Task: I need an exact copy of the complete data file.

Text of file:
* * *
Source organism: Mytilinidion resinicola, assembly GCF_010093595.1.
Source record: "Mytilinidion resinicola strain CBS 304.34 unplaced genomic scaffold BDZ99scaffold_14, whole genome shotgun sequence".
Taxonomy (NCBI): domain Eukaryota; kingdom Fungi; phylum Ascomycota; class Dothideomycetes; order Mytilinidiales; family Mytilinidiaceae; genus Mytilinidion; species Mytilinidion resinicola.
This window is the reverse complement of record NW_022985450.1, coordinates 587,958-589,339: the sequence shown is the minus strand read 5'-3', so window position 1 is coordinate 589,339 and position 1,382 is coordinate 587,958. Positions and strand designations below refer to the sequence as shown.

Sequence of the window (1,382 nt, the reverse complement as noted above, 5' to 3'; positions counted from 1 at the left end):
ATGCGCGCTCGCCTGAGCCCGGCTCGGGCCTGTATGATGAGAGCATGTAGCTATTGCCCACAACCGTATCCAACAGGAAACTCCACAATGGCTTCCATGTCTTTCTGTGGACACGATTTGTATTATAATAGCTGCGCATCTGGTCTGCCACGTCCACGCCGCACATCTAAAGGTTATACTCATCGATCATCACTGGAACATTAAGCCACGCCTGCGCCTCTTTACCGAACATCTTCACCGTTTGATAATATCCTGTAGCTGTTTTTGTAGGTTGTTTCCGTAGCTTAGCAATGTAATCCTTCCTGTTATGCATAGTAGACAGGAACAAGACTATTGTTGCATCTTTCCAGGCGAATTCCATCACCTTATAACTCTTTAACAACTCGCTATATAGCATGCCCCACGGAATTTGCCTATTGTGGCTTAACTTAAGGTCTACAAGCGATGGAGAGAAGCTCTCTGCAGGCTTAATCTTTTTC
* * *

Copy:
Source organism: Mytilinidion resinicola, assembly GCF_010093595.1.
Source record: "Mytilinidion resinicola strain CBS 304.34 unplaced genomic scaffold BDZ99scaffold_14, whole genome shotgun sequence".
Taxonomy (NCBI): domain Eukaryota; kingdom Fungi; phylum Ascomycota; class Dothideomycetes; order Mytilinidiales; family Mytilinidiaceae; genus Mytilinidion; species Mytilinidion resinicola.
This window is the reverse complement of record NW_022985450.1, coordinates 587,958-589,339: the sequence shown is the minus strand read 5'-3', so window position 1 is coordinate 589,339 and position 1,382 is coordinate 587,958. Positions and strand designations below refer to the sequence as shown.

Sequence of the window (1,382 nt, the reverse complement as noted above, 5' to 3'; positions counted from 1 at the left end):
ATGCGCGCTCGCCTGAGCCCGGCTCGGGCCTGTATGATGAGAGCATGTAGCTATTGCCCACAACCGTATCCAACAGGAAACTCCACAATGGCTTCCATGTCTTTCTGTGGACACGATTTGTATTATAATAGCTGCGCATCTGGTCTGCCACGTCCACGCCGCACATCTAAAGGTTATACTCATCGATCATCACTGGAACATTAAGCCACGCCTGCGCCTCTTTACCGAACATCTTCACCGTTTGATAATATCCTGTAGCTGTTTTTGTAGGTTGTTTCCGTAGCTTAGCAATGTAATCCTTCCTGTTATGCATAGTAGACAGGAACAAGACTATTGTTGCATCTTTCCAGGCGAATTCCATCACCTTATAACTCTTTAACAACTCGCTATATAGCATGCCCCACGGAATTTGCCTATTGTGGCTTAACTTAAGGTCTACAAGCGATGGAGAGAAGCTCTCTGCAGGCTTAATCTTTTTC